new sunflowers, greater plantains

Last July I wrote a post on  This Low Carbon Life called Plants, Bees and Fascism in the Garden, where I described my horror at finding that the sunflowers I’d been growing for years, from seeds I’d saved at the end of every season, had crossed with another one the year before and given me hybrids!

I soon recovered from the horror and quickly learned to love the new sunflowers with their dark centres, florets like golden lights and sepals flashed through with bronze – the originals had been a white-seeded form with bright yellow sepals and an emerald-gold centre. They lasted about two weeks before fading and were single-flowered. The new cross was vigorous and  put out endless blooms over about six weeks. And the seeds were deep purple. I was hooked.

The above picture is of sepals and seeds from one of this year’s sunflowers. I planted deep purple  seeds in very early spring and  watched in great anticipation as the plants grew – with lovely deep red colouring at the bottom of the stems.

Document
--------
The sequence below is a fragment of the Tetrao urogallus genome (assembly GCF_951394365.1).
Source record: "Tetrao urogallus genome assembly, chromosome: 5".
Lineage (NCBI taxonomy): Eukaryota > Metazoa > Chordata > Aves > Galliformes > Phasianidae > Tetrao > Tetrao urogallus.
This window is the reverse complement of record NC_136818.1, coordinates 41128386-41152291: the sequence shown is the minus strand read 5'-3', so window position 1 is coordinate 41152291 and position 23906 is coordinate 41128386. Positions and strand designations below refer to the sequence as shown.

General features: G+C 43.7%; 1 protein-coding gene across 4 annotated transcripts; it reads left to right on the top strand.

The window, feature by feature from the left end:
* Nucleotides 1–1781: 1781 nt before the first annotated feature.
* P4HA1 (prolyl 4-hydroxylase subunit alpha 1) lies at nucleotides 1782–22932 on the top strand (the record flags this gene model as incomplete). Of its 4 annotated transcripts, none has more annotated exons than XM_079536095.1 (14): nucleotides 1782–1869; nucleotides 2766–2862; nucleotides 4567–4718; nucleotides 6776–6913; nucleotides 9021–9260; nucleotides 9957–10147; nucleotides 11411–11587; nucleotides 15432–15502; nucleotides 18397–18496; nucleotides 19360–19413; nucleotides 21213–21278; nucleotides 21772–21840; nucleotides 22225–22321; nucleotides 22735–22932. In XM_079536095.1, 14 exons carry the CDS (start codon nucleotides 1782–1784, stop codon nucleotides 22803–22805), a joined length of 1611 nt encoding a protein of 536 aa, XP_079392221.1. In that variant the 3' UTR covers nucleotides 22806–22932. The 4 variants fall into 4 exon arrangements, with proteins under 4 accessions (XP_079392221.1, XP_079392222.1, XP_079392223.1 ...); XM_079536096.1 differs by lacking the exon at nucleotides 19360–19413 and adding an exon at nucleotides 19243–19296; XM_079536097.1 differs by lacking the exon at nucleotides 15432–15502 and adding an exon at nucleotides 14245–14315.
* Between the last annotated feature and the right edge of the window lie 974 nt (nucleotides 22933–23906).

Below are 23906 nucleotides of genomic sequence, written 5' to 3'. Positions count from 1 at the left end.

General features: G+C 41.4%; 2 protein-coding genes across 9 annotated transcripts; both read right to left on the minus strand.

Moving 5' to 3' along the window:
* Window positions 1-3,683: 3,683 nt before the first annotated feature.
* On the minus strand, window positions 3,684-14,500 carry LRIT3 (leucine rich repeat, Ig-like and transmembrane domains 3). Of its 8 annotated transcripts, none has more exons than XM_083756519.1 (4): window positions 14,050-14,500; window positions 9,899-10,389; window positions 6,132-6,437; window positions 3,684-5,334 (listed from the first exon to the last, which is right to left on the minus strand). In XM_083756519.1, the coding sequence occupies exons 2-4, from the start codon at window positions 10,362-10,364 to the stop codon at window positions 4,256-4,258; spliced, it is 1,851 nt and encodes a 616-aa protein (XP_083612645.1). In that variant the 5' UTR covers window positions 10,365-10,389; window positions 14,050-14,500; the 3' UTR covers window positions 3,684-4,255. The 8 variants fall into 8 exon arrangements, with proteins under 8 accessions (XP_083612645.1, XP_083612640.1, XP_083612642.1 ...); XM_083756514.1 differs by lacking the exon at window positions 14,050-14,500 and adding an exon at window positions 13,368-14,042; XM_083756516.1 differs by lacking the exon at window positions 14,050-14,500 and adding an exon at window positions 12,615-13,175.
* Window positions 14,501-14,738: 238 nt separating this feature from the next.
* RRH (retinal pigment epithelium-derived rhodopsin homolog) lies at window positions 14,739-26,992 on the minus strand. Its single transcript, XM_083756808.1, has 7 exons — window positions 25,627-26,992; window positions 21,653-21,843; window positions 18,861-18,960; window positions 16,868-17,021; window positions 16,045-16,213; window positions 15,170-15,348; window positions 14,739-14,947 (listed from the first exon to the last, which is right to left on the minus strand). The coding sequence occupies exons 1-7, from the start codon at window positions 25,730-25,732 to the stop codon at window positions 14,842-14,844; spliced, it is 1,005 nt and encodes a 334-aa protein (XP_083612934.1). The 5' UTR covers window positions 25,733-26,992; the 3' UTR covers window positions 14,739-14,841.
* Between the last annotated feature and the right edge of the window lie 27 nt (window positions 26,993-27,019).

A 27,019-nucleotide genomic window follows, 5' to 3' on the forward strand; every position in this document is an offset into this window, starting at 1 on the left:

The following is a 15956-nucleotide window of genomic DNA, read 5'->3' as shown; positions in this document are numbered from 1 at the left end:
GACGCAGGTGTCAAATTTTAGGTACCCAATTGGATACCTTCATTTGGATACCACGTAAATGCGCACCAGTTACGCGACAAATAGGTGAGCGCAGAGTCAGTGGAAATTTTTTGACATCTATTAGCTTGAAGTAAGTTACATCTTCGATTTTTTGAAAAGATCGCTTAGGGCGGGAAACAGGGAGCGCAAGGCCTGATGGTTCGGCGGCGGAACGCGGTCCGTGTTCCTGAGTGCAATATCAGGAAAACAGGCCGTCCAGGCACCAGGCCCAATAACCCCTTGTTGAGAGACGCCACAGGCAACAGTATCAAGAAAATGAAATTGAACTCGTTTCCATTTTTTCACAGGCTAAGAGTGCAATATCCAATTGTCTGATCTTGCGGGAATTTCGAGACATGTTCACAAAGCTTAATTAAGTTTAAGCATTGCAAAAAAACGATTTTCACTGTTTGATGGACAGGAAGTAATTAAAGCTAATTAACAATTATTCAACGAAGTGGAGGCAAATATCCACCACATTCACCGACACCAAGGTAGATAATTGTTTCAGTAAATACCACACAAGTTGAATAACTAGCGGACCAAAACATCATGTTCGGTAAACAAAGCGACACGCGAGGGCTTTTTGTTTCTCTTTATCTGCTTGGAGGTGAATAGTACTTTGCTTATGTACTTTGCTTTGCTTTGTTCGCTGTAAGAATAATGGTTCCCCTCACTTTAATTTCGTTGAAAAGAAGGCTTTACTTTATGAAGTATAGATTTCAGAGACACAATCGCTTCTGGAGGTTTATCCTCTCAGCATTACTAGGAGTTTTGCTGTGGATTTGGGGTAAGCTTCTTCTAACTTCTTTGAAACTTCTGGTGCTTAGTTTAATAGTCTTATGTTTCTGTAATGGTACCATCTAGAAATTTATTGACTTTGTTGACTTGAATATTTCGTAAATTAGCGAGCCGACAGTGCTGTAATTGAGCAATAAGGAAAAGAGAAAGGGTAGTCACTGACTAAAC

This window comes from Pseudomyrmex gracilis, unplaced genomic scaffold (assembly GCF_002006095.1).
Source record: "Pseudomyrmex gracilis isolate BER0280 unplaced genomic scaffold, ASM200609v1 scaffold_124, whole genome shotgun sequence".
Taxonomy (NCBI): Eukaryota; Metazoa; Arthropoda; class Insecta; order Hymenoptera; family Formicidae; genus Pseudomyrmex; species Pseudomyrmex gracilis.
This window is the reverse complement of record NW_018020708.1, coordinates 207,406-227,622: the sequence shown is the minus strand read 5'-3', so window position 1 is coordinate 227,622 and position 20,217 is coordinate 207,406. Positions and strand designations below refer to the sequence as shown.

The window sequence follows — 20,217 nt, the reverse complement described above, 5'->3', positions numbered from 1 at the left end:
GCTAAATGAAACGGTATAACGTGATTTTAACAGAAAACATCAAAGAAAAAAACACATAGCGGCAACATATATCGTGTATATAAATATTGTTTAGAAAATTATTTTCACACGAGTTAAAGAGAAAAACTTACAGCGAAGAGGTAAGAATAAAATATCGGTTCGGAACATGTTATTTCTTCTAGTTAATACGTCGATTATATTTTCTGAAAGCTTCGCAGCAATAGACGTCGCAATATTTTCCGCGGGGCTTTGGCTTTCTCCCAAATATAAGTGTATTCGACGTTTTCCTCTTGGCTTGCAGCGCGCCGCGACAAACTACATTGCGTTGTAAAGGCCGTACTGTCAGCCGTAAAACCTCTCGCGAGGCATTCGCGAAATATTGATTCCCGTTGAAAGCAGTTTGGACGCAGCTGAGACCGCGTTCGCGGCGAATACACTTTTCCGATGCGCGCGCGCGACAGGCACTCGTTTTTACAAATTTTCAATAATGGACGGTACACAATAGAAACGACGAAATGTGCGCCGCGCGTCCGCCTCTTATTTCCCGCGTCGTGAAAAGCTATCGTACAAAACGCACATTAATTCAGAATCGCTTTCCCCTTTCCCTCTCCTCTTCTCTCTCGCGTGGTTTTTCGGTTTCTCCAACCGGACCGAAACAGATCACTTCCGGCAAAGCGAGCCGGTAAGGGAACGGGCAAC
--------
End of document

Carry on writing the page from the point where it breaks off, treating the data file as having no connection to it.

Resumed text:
As you can see the flowers were a lovely yellow with a hint of bronze. And the seeds are whiter than ANY I have ever seen EVER on any of the sunflowers I’ve planted.

I’m not the only one they’re of interest to either. Greenfinches love them and have helped themselves to half the seeds already. That’s fine by me, I love finches and there’s plenty for us both. And they taste really good.

A few days later… Didn’t save the seeds in time. But there are other sunflowers emerging.  After all the rain and lack of sun till now though, the sunflowers this year are less vigorous and smaller than last year’s.

On the wilder wayside, here are some greater plantains coming into flower outside the house. People will often tell you that this plant appears to like being trodden on, as all over the world it grows in our footsteps. But even though it is remarkably resilient, and puts up with all sorts of downtreadings, I’m not sure it actually enjoys this treatment.

I dug a few up earlier in the year from the road and put them in pots, and they are thriving, as are these ones in the lane. Now I understand how people have put the leaves in shoes for tired feet. When they are left to grow they are quite big and almost succulent. Someone I once knew had a wound in her heel that wouldn’t get better. This was in the South of France. She went to see a man in the mountains who rolled up greater plantain leaves and spiders’ webs together and placed them in the wound. It healed quickly and completely.

Wounds or no,  I really like this plant. Sometimes when the sun is shining and it’s in bloom, an extraordinary purple glows from its flowers.

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